Survey: Tennessee Prison Officers Dislike Overtime Plan
Expensive lawyers line up in TN vs. MS lawsuit
Both the state of Tennessee and the city of Memphis have retained expensive private law firms to fight a $615 million lawsuit filed by the state of Mississippi over underground water rights, reports the Commercial Appeal. Mississippi has a famous law firm that won’t be paid anything – unless it wins.
The 22 percent rate increase that will add an average of $3.31 a month to the water bills of Memphis Light, Gas and Water Division customers beginning in January was needed in part to pay for rising legal costs associated with the lawsuit filed against MLGW, the city of Memphis and state of Tennessee, officials say.
…The mounting legal expenses reflect the high-stakes nature of the water lawsuit, in which Mississippi claims MLGW, the city and Tennessee have “forcibly” taken its water through excessive pumping from an aquifer underlying both states. The Supreme Court in June granted Mississippi’s request to file the suit, and since then it has appointed a Special Master, Eugene Siler Jr., a former judge on the U.S. Sixth Circuit Court of Appeals, to oversee the case.
The utility and city have hired Memphis’ largest law firm, Baker, Donelson, Bearman, Caldwell & Berkowitz, to defend against the suit. “It’s a serious case. It’s dangerous, and we’re certainly going to treat it that way,” said David Bearman, one of the attorneys handling the case for the firm. Humphrey on the Hill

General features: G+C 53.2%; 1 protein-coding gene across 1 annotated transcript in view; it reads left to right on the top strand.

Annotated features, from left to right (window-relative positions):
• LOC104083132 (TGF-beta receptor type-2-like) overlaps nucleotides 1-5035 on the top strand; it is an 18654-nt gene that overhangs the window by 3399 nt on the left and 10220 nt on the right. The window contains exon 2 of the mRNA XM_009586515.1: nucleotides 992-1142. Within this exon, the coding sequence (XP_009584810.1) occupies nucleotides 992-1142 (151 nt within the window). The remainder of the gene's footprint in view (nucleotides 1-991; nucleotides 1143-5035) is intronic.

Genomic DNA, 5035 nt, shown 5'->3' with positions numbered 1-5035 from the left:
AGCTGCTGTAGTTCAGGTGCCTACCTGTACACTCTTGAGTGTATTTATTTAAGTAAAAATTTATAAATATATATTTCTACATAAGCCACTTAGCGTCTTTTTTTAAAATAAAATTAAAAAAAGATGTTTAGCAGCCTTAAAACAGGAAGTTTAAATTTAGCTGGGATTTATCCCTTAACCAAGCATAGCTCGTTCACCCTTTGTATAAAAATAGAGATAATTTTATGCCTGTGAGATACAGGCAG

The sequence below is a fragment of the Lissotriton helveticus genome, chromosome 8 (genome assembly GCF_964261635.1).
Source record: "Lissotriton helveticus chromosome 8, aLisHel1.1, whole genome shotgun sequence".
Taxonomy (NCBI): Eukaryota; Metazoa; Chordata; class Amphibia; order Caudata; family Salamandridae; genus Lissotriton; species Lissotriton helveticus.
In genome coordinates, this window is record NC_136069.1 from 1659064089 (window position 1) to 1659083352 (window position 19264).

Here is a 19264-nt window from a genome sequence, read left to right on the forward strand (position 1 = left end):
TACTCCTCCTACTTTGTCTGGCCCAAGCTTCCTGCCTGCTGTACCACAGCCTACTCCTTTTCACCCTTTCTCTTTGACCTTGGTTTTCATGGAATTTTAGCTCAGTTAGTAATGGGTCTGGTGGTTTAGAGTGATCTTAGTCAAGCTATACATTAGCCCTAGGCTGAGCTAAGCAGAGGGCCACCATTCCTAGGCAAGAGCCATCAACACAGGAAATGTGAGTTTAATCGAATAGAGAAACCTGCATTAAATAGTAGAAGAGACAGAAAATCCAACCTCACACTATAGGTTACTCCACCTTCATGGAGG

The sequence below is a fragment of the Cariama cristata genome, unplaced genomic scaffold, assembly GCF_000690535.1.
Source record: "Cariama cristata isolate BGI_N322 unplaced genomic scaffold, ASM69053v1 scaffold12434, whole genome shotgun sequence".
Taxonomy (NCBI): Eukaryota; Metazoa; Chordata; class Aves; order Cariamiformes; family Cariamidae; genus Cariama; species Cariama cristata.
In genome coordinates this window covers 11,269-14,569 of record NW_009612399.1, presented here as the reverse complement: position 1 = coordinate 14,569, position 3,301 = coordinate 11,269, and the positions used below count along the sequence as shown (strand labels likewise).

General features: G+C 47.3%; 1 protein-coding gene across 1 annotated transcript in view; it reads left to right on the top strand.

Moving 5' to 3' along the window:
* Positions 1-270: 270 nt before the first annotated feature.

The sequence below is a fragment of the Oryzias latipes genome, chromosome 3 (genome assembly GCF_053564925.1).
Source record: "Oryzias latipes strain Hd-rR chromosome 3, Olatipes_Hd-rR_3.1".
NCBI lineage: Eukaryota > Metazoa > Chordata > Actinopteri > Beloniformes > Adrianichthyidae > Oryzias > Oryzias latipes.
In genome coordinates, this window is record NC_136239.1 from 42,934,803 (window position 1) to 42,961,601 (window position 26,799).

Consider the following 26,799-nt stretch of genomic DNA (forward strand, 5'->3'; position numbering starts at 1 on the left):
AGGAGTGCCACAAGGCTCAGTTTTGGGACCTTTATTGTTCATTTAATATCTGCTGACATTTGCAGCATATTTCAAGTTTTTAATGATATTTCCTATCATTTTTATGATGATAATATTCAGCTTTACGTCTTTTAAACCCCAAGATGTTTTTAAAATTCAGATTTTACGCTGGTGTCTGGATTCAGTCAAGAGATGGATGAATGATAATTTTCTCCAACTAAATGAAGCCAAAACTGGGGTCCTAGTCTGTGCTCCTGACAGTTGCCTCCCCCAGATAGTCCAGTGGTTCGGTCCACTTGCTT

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Tennessee Reduces Backlog Of Untested Rape Kits, Sets New Rules For PoliceTennessee police departments have dramatically reduced their numbers of untested rape kits since a new state requirement took effect this year. Now a set of new written standards, finalized this week, will also govern how police take care of sexual assault survivors.
A backlog of more than 9,000 untested rape kits counted in 2014 — mostly in Memphis — prompted the new state law. It requires forensic sex assault evidence to be sent for testing within 60 days.
Along with grant money, the law has helped get more than 75 percent of the old kits tested, down to about 2,100 as of September, according to the Tennessee Bureau of Investigation (TBI). Some departments had reduced or eliminated backlogs since then, according to The Tennessean. WPLN
Tennessee Football Star Dies Shielding Teen Girls from Bullets During Knoxville Gang Shooting
Two teenage girls owe their lives to the chivalrous actions of a 15-year-old Tennessee football star, who shielded them when bullets began flying last Thursday evening in Knoxville.
This weekend, President Barack Obama took to Twitter to recognize the heroism of Zaevion Dobson, who was killed in last week's random gang-related shooting. "Zaevion Dobson died saving...friends from getting shot. He was a hero at 15. What's our excuse for not acting?" he wrote.
"I think that was appropriate," Knoxville Police Chief David Rausch tells PEOPLE of Obama's tribute. "Zaevion was a young man that was doing exactly what he should be doing, and he saved those two young ladies. It is amazing that he did that. But, that's what good guys and men of character do." (Initial reports stated that Dobson shielded three girls.) People Magazine
Survey: Tennessee Prison Officers Dislike Overtime Plan
Amid ongoing scrutiny of how correctional officers are paid and scheduled in Tennessee, a new survey shows that the officers overwhelmingly dislike the state's recently changed overtime policies.
More than 80 percent of officers surveyed said they were negatively affected by the state's decision not to pay overtime until they worked more than 171 hours in a month, The Tennessean reported.
Previously, the officers received overtime working the 160 hours compiled through a traditional 40-hour work week.
The survey was conducted by the Tennessee State Employees Association, with the help of the Tennessee Department of Correction.